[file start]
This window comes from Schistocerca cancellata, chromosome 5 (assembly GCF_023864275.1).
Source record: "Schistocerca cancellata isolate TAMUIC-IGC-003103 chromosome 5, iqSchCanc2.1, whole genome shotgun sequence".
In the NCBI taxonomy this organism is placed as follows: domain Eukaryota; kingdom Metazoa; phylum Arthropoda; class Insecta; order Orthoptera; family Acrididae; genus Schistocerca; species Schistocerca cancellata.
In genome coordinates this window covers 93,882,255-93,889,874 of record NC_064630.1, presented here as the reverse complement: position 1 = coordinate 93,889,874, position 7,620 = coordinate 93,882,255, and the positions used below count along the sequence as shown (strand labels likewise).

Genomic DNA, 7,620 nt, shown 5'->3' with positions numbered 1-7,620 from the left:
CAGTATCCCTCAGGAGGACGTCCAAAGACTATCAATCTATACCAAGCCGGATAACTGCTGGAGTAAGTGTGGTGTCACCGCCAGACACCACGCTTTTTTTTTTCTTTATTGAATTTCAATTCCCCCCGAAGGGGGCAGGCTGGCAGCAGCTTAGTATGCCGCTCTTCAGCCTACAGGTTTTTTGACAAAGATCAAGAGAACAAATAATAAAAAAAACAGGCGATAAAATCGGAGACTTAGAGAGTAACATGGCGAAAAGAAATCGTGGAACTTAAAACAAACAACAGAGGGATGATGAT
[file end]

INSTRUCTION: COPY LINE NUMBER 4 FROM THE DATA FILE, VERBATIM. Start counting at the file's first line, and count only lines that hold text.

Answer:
In genome coordinates this window covers 93,882,255-93,889,874 of record NC_064630.1, presented here as the reverse complement: position 1 = coordinate 93,889,874, position 7,620 = coordinate 93,882,255, and the positions used below count along the sequence as shown (strand labels likewise).